ISSN: 2455-3476
Global Journal of Anesthesiology
Editorial       Open Access      Peer-Reviewed

General or non-general anesthesia: That is the question

Kemal Tolga Saracoglu1*, Suleyman Derman1, Sezer Yakupoğlu1, Recep Demirhan2

1Department of Anesthesiology and Intensive Care, Health Sciences University Medical School, Istanbul, Turkey
2Department of Thoracic Surgery, Health Sciences University Medical School, Istanbul, Turkey
*Corresponding author: Dr. Kemal Tolga Saracoglu, Kartal Dr. Lutfi Kirdar Training and Research Hospital, Cevizli Mh. Semsi Denizer Cd. E-5 Karayolu 34865 Kartal, Istanbul, Turkey, Tel: +90 216 458 30 00; Fax: +90 216 352 00 83; E-mail: saracoglukt@gmail.com
Received: 26 December, 2018 | Accepted: 04 January, 2019 | Published: 05 January, 2019

Cite this as

Saracoglu KT, Derman S, Yakupoğlu S, Demirhan R (2019) General or non-general anesthesia: That is the question. Glob J Anesth 6(1): 001-001. DOI: 10.17352/2455-3476.000044

The incidence of caesarean section (C/S) is increasing up to 40% even in many developed countries [1]. General and regional anesthesia techniques are used for providing anesthesia in C/S. Epidural anesthesia ensures better control of sensory level as compared to spinal anesthesia and provides better postoperative analgesia. However, it is easier and faster to perform spinal anesthesia. It may produce more intense motor block, and as the amount of local anesthetic is lower, there is less risk for systemic toxicity [2]. On the other hand, post puncture headache is a common complication following spinal anesthesia.

General anesthesia provides a predictable and rapid onset, ensures the control of airway and ventilation and generates less hypotension compared to regional anesthesia. Faster induction provides advantages in emergencies such as umbilical cord prolapse, placenta previa and acute inversion of uterine. Besides it is commonly used when regional anaesthesia is contraindicated or failed [3]. The main disadvantages include the risk of pulmonary aspiration, airway management difficulties and fetal depression.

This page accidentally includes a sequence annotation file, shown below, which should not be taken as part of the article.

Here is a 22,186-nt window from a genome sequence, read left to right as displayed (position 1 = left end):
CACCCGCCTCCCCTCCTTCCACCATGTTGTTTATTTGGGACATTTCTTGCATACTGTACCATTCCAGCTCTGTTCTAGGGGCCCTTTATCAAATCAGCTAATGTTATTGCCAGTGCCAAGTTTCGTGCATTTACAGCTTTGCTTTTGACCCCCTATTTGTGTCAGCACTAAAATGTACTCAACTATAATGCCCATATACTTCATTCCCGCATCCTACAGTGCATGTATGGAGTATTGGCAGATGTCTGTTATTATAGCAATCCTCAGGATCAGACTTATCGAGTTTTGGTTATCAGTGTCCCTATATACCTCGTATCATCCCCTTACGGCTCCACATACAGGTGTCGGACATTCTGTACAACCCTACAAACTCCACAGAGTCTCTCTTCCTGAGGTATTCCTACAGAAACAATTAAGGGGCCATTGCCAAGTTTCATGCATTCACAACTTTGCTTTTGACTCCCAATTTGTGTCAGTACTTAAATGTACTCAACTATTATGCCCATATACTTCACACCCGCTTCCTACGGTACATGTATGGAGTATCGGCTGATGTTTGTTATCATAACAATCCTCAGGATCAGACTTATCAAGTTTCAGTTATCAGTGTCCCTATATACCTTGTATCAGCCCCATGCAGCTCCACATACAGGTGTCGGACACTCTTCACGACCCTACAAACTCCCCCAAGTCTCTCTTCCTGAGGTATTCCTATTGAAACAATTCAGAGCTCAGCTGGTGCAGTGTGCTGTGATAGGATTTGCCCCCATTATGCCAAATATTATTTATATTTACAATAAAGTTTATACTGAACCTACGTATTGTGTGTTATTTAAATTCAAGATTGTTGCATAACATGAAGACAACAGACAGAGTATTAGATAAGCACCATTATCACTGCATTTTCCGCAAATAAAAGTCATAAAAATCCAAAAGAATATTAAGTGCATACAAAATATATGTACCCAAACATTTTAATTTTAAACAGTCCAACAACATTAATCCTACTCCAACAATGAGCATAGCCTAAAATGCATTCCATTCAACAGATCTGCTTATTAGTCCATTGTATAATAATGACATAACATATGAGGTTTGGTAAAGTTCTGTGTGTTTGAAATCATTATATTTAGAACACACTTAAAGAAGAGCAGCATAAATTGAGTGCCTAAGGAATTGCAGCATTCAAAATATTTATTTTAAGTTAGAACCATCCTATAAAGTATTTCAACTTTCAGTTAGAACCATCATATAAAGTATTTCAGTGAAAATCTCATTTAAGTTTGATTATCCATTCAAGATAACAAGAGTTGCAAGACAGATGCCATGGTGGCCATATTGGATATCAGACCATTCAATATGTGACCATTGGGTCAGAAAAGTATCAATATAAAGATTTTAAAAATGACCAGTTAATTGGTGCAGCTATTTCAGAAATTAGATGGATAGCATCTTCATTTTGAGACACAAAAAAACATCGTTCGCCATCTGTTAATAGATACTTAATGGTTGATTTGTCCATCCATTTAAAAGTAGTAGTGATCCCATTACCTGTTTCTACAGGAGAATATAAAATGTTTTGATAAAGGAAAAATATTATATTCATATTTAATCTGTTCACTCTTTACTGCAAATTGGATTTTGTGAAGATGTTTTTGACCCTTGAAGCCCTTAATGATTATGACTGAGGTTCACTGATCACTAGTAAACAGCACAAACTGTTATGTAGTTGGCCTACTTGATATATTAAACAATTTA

While main causes of general anesthesia-related mortality are airway problems or aspiration pneumonia; regional anesthesia related mortality correlates with a high neural block level or local anesthetic toxicity [4]. Difficult intubation is the most significant cause of anesthesia- related maternal mortality [5].

Regional anesthesia is preferred for cesarean delivery in order to avoid the maternal risks of general anesthesia [6]. Besides, preference of regional anesthesia may help early beginning of breast feeding in the postoperative period in comparison to delayed recovery of the patients from general anesthesia. As a result of an acute reduction in uteroplacental blood flow, spinal anesthesia may lead to fetal acidosis, hypoxia or low Apgar scores [7,8]. Despite the apparent advantages regarding maternal safety, the effects on the fetus are still controversial and further studies are needed in this area to investigate the common effects on fetus during cesarean delivery.

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© 2019 Saracoglu KT, et al. This is an open-access article distributed under the terms of the Creative Commons Attribution License, which permits unrestricted use, distribution, and reproduction in any medium, provided the original author and source are credited.